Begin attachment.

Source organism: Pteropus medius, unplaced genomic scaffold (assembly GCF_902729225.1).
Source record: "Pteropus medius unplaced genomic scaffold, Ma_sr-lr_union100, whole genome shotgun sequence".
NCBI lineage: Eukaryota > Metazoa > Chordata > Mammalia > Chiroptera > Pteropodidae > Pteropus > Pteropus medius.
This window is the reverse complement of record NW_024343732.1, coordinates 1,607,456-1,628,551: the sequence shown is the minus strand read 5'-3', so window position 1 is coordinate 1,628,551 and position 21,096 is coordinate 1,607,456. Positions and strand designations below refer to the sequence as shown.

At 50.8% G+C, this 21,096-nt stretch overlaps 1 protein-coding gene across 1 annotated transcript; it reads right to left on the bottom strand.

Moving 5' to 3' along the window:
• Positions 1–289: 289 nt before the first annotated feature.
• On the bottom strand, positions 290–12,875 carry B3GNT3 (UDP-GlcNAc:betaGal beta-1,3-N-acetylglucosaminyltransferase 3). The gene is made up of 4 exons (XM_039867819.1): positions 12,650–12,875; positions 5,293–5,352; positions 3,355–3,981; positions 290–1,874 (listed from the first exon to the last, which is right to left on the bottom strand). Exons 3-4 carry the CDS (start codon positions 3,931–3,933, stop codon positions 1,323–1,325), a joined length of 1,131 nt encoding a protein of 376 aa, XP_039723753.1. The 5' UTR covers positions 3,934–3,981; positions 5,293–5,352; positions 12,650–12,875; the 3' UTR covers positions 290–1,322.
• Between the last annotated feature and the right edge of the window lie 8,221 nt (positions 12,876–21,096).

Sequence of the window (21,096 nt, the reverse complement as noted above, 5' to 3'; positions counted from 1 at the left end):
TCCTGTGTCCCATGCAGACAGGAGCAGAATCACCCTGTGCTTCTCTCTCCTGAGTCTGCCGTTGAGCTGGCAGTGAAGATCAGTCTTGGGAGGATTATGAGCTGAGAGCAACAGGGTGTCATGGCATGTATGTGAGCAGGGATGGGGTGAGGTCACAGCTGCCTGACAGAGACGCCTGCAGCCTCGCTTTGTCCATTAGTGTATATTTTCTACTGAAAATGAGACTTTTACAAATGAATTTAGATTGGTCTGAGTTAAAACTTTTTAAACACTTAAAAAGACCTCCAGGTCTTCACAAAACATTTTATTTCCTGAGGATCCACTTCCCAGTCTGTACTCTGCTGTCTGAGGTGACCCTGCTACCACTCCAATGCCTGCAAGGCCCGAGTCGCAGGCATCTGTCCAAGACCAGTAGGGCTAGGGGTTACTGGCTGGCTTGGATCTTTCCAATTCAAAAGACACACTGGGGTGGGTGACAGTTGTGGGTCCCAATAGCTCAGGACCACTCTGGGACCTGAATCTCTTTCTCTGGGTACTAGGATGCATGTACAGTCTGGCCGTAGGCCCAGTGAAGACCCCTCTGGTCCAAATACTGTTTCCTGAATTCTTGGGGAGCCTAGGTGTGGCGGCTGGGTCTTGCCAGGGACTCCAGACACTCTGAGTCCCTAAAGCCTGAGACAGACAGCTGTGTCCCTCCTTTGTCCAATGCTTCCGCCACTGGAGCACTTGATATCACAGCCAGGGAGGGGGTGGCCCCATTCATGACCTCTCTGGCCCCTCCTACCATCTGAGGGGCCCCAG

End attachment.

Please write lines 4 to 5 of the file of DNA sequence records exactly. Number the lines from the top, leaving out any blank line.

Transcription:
This window is the reverse complement of record NW_024343732.1, coordinates 1,607,456-1,628,551: the sequence shown is the minus strand read 5'-3', so window position 1 is coordinate 1,628,551 and position 21,096 is coordinate 1,607,456. Positions and strand designations below refer to the sequence as shown.

At 50.8% G+C, this 21,096-nt stretch overlaps 1 protein-coding gene across 1 annotated transcript; it reads right to left on the bottom strand.